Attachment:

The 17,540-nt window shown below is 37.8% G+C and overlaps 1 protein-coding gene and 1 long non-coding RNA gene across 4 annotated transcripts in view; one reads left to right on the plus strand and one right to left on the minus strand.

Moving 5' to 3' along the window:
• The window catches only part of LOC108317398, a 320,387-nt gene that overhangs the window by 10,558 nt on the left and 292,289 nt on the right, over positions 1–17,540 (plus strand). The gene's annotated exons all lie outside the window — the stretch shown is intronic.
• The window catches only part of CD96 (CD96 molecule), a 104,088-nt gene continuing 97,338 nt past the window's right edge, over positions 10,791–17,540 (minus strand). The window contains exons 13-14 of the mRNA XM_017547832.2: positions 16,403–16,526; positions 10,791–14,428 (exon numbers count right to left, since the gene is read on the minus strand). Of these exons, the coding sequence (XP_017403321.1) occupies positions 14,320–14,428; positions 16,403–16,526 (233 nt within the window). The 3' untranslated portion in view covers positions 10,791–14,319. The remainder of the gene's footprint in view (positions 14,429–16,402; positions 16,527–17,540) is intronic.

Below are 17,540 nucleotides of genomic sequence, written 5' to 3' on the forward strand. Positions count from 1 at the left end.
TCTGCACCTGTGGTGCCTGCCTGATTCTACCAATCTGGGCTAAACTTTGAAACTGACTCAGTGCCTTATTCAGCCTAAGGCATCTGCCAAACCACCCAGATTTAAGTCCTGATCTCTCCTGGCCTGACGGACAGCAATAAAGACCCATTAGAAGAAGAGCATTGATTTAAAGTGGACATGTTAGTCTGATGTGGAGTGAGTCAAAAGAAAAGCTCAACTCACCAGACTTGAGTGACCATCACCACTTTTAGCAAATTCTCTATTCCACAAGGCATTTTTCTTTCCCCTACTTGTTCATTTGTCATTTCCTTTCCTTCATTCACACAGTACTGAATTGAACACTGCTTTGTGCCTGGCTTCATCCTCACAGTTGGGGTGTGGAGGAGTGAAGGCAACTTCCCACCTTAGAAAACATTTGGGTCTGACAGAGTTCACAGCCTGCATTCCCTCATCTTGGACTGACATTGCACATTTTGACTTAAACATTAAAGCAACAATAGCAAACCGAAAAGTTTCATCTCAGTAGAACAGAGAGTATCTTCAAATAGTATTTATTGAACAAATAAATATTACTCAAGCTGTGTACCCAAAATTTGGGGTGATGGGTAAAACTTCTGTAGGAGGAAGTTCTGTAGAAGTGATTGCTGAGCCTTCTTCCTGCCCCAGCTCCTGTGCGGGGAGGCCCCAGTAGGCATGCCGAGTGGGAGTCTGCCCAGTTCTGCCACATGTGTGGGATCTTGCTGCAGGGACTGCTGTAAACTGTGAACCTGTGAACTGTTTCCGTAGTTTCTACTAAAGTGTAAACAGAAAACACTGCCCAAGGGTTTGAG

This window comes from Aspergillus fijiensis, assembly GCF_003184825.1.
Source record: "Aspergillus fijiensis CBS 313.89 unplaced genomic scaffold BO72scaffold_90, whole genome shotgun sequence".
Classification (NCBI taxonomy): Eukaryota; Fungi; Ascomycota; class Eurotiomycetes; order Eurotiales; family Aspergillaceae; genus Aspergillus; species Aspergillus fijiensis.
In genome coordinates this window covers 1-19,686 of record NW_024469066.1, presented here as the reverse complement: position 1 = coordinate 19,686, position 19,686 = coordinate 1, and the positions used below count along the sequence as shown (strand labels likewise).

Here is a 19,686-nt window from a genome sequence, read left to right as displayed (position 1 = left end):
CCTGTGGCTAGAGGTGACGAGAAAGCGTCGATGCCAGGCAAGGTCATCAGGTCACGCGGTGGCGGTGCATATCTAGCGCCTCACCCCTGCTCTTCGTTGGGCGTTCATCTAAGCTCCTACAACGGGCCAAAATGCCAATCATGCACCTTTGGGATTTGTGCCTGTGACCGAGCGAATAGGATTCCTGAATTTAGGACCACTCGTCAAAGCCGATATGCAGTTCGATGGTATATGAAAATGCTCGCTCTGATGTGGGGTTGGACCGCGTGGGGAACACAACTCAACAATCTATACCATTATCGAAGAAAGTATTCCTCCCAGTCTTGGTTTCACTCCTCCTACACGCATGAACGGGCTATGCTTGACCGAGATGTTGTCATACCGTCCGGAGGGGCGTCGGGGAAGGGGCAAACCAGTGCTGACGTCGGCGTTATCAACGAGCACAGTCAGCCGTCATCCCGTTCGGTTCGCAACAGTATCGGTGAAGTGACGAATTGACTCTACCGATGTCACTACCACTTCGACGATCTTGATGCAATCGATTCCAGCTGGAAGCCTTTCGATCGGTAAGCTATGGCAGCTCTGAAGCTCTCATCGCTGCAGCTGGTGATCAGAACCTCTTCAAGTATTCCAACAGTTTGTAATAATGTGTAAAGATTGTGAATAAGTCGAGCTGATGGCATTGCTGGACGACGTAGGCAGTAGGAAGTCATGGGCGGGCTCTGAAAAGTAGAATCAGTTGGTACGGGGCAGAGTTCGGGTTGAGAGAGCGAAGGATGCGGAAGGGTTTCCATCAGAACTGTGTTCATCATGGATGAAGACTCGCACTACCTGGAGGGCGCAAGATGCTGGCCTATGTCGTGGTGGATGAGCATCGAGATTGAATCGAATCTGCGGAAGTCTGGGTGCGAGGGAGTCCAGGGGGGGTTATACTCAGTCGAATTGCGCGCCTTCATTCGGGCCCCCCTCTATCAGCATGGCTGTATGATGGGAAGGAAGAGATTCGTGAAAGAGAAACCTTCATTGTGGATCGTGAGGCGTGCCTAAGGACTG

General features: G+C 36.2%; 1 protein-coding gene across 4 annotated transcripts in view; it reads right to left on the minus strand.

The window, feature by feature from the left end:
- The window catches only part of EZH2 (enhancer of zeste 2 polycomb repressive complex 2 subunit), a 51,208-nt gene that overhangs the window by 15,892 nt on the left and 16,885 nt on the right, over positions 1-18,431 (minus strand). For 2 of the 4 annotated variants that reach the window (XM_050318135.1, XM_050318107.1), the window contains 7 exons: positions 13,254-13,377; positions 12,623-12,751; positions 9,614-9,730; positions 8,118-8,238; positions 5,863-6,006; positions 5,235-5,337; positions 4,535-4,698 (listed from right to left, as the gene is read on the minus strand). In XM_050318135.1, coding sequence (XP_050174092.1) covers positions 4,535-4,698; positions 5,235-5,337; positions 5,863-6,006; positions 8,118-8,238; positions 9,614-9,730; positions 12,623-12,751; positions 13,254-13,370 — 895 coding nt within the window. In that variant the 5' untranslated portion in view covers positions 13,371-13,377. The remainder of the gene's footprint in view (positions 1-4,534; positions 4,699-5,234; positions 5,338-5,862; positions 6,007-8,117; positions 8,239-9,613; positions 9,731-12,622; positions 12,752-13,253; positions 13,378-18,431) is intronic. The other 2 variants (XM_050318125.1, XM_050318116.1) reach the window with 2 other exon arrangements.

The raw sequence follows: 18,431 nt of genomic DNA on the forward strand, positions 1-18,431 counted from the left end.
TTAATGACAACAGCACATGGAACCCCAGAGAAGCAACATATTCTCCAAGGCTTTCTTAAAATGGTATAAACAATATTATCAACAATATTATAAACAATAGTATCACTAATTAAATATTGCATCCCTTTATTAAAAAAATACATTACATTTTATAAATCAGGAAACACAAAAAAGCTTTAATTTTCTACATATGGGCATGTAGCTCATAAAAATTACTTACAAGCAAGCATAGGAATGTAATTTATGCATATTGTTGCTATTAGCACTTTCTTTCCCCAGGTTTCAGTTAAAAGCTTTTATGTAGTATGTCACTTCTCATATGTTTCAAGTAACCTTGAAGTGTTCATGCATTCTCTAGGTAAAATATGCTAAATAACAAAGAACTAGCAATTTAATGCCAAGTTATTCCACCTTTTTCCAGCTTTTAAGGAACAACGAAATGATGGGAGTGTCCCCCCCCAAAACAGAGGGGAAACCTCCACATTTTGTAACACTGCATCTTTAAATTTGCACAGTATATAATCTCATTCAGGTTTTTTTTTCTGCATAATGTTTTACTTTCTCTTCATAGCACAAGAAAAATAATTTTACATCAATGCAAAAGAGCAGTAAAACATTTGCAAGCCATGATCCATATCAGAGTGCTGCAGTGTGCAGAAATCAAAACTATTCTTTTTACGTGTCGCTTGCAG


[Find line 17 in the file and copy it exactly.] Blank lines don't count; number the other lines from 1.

TTAATGACAACAGCACATGGAACCCCAGAGAAGCAACATATTCTCCAAGGCTTTCTTAAAATGGTATAAACAATATTATCAACAATATTATAAACAATAGTATCACTAATTAAATATTGCATCCCTTTATTAAAAAAATACATTACATTTTATAAATCAGGAAACACAAAAAAGCTTTAATTTTCTACATATGGGCATGTAGCTCATAAAAATTACTTACAAGCAAGCATAGGAATGTAATTTATGCATATTGTTGCTATTAGCACTTTCTTTCCCCAGGTTTCAGTTAAAAGCTTTTATGTAGTATGTCACTTCTCATATGTTTCAAGTAACCTTGAAGTGTTCATGCATTCTCTAGGTAAAATATGCTAAATAACAAAGAACTAGCAATTTAATGCCAAGTTATTCCACCTTTTTCCAGCTTTTAAGGAACAACGAAATGATGGGAGTGTCCCCCCCCAAAACAGAGGGGAAACCTCCACATTTTGTAACACTGCATCTTTAAATTTGCACAGTATATAATCTCATTCAGGTTTTTTTTTCTGCATAATGTTTTACTTTCTCTTCATAGCACAAGAAAAATAATTTTACATCAATGCAAAAGAGCAGTAAAACATTTGCAAGCCATGATCCATATCAGAGTGCTGCAGTGTGCAGAAATCAAAACTATTCTTTTTACGTGTCGCTTGCAG